Happy Birthday, Thomas

Today, my son Thomas turned 10 years old.  He’s a fourth grader at Mosby Woods Elementary and loves to play football, basketball, soccer and pretty much every video game known to man.

Ten years ago, I was speaking to the Hanover County Democratic Committee at a coffee house in Ashland.  It was three months before the Democratic primary for Lt. Governor, and I was scrambling for every voter.

I gave my five minute schtick in Hanover that morning and started answering questions.  My cell phone started to buzz.  “It’s probably my wife,” I joked.  “She’s going into labor.” Sharon was nearly due with our third child, but she had assured me that the baby was still a few days away

A moment later, I checked the voice mail (it was the days before text).  It was my wife and she was in labor.

I begged off from the event and hopped in the car with a campaign assistant.  There was no time for me to go home.  My Dad gave Sharon a ride straight to the maternity ward at INOVA Fair Oaks.  We came flying back I-95 to meet her there.

A few hours later, the baby boy emerged, entering the world at an epic 10 pounds, 10 oz. We named him “Thomas Henry,” after a 19th century family patriarch and a beloved next-door neighbor.

He was a jolly little guy — and still is today.  He loves his mother, he loves his three sisters, and he loves Minecraft.  He never backs down from a challenge and tries to beat his father at everything, from driveway basketball to basement boxing matches.  Every Dad should have a son like Thomas.

Happy birthday, buddy!

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Sweetbriar College Closes

Read it here.

For one hundred plus years, Sweetbriar has been the classic women’s college, located just a few miles outside Lynchburg.  My Grandmother was a graduate, circa 1934.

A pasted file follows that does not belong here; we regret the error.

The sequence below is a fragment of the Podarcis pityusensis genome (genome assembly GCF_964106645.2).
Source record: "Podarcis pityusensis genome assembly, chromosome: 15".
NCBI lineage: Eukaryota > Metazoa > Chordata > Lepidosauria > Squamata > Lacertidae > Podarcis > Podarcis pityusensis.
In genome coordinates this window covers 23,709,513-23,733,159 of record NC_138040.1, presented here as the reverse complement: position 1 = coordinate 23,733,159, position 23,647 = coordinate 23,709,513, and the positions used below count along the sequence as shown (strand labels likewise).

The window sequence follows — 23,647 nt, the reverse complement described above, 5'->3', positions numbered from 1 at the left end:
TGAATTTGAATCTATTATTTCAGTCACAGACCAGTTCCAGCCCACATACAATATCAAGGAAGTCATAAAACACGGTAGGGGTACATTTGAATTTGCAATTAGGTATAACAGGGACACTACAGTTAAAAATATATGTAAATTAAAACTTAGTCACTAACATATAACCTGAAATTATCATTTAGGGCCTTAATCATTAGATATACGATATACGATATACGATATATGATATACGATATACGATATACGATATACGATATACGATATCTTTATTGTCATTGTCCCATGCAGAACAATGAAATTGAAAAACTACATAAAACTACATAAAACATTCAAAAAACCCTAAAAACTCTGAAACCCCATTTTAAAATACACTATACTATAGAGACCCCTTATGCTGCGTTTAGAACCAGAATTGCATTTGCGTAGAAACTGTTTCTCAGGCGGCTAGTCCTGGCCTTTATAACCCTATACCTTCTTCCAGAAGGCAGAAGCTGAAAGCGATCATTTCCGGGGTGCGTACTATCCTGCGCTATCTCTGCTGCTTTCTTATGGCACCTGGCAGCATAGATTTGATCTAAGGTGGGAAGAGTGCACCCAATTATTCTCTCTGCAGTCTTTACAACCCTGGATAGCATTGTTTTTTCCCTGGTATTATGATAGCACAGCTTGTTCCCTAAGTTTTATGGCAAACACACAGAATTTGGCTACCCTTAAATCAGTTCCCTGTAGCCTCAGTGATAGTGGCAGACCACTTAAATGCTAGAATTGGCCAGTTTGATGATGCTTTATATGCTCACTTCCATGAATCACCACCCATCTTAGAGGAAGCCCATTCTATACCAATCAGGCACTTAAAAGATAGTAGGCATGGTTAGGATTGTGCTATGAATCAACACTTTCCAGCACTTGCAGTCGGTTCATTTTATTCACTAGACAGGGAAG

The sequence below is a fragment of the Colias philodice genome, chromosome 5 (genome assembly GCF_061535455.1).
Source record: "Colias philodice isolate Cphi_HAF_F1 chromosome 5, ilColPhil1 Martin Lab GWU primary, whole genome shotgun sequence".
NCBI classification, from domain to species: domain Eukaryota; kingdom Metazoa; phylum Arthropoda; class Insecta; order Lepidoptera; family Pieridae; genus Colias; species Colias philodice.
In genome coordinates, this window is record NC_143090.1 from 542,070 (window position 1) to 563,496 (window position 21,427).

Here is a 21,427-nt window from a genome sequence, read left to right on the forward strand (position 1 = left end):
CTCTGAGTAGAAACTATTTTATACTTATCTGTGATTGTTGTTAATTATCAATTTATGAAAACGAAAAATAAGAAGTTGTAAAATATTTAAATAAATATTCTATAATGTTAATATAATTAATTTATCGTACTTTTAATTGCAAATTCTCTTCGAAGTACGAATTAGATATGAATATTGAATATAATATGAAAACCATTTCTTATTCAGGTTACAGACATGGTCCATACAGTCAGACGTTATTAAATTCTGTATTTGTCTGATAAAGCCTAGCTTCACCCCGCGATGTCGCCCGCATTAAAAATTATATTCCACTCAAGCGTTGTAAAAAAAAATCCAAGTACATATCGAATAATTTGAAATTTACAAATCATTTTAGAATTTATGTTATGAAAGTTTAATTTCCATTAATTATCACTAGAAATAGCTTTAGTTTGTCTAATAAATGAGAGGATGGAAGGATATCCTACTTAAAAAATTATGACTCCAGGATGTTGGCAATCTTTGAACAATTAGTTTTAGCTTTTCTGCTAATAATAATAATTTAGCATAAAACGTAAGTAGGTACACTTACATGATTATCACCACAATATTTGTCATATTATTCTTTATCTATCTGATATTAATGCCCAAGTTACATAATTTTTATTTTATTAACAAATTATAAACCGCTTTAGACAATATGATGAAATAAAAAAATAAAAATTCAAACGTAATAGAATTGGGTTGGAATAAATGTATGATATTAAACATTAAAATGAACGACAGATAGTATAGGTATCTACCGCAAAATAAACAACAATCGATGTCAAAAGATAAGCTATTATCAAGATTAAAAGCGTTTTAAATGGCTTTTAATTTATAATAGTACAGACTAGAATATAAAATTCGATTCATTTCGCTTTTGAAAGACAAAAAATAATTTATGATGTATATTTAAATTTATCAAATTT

Today it announced that it would be closing, thereby making it the third private college to shutter in the past three years in Virginia.  It will find places for its 700 students.

Sweetbriar was a victim of some modern trends:  first, the glut of private colleges competing for scarce students, second, the fact that Virginia’s public schools are not just co-ed, they are predominately female with a diminishing male population.  (Somehow, this fact seems to have slipped by the Title IX enforcers).

With UVA being 57% female, a sister school is basically superfluous.

That doesn’t make it regrettable.  Small liberal arts schools teach more than academics; they teach leadership.  Single-sex education might seem outdated but it has its positives, such as encouraging students to speak up and discouraging typical gender roles.

Like HBCU’s, the women’s colleges of Virginia (Randolph-Macon, Sweetbriar, Hollins, Mary Baldwin) had a lot of history and dedicated alumnae.  But the financial numbers are getting harder and harder to justify.  To attract students, Sweetbriar had to offer financial aid to 99% of its students — you just can’t do that and stay alive.

No word yet on what will happen to the historic grounds.

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Ethics Bill Clearing the Floor

The bill (SB 1424) is an ugly leviathan.  It’s far too long (98 pages) and has more definitions than a Webster’s Dictionary.  I’m glad to say I had no part in drafting it.

Basically all gifts over $100 are banned, except from family or personal friends.  There are a number of carve-outs, including invites to “widely-attended gatherings” and ceremonial dinners as well as honorary plaques, educational trips, etc.  This includes both tangible and intangible gifts, so no more tickets to the Dominion Box at FedEx Field or Verizon Center.

This bill was far too complicated.  All it needed to do was ban gifts to lawmakers by persons seeking state business.  That’s enough — and covers Johnnie Williams.

The law will not took effect until January 1, 2016 so it will not capture political candidates (who may be having a free dinner as we speak).  This bill has a lot of flaws, but so does the money culture in Richmond.